Washington — The Director of the Central Intelligence Agency announced Thursday that the agency would be reorganized to focus more on China. At the heart of the effort is the creation of a China Mission Center to provide more resources for Studying China and better mobilize the agency's officials around the world to gather information and analyze China's actions.
In a statement, Director William J. Burns said the new center "will further strengthen our collective efforts to address our greatest geopolitical threat of the 21st century: the increasingly hostile Chinese government."Another new center will focus on new technologies and global issues such as pandemics and climate change. It is called the Transnational and Technology Mission Center, and its tasks include identifying new technologies that can help the C.I.A. gather intelligence and that could be used by foreign agencies against C.I.A. agents. Burns made China his top priority during his confirmation hearing in February, and the challenges posed by the technological change were another important area of focus. These new mission cents, together with the newly created post of Chief Technology Officer, represent the formalization of these priorities.
The changes reflect the overall policy direction of the Biden administration's national security team to focus more on a new generation of challenges and threats facing the United States after two decades of terrorism-dominated intelligence. The CIA has informed congressional leaders of the changes, and at least an increased focus on China is likely to garner strong support. Both Republicans and Democrats agree that intelligence agencies need to devote more resources to China and improve their analysis of the Chinese government. The announcement came days after a top-secret cable was sent to C.I.A. branches and bases around the world warning of informants being captured, killed or turned into double agents. Advances in technology have made it very difficult to gather intelligence in China. The ubiquity of surveillance cameras and ai-powered facial recognition software makes it especially challenging for intelligence agents to evade detection in China.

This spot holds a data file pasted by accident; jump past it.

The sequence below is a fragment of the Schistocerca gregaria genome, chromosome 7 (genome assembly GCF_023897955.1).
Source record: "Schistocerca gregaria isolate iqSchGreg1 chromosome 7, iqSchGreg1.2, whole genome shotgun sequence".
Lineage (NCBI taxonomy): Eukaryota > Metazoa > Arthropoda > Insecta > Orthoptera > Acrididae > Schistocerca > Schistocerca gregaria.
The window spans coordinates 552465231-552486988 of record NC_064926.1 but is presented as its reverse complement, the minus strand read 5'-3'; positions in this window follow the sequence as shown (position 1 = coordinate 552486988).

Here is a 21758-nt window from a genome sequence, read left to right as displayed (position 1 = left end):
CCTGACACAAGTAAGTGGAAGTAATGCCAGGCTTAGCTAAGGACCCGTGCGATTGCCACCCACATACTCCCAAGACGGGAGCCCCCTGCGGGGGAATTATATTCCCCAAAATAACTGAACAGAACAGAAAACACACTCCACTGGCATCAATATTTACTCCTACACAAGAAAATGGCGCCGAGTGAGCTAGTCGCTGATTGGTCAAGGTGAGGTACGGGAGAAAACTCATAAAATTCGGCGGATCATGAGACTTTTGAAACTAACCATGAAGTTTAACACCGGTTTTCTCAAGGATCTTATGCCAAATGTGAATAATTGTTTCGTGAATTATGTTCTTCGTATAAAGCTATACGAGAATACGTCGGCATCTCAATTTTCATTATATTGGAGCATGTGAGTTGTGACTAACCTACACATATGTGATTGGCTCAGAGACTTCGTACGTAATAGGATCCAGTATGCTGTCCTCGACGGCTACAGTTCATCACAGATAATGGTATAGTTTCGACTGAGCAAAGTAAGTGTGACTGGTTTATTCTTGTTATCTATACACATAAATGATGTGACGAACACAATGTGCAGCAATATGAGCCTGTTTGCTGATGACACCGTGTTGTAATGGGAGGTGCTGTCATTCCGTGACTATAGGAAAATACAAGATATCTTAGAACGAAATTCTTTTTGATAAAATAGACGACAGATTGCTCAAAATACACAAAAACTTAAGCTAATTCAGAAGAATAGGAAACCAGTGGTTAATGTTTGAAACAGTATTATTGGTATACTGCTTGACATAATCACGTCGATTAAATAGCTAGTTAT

A decade ago, the Chinese government systematically dismantled THE C.I.A.'s spying operations in the country, and informants were arrested or executed. Some former officials blamed a breach of the AGENCY's classified communications system, while others blamed a former CIA officer who was later convicted of passing classified information to China. Since then, the C.I.A. has been trying to rebuild its spy network, but progress has been hampered by the Chinese government's ability to track movements and communications.
China's global ambitions and the increasing influence it exerts on countries around the world through its development programs mean it is in the CIA's interest to have a separate China-focused center.Burns will meet weekly with China experts, just as his predecessors have held weekly counterterrorism meetings for most of the past two decades.
The CIA will also push for more Chinese experts to work overseas.While it may not be possible to increase the number of C.I.A. officers in China, the agency could deploy more analysts in Asia and other parts of the world where China is active to help C.I.A. officers better understand Beijing's strategy and tactics.
In conclusion, China has presented the US with "our greatest geopolitical test in a new era of great power competition".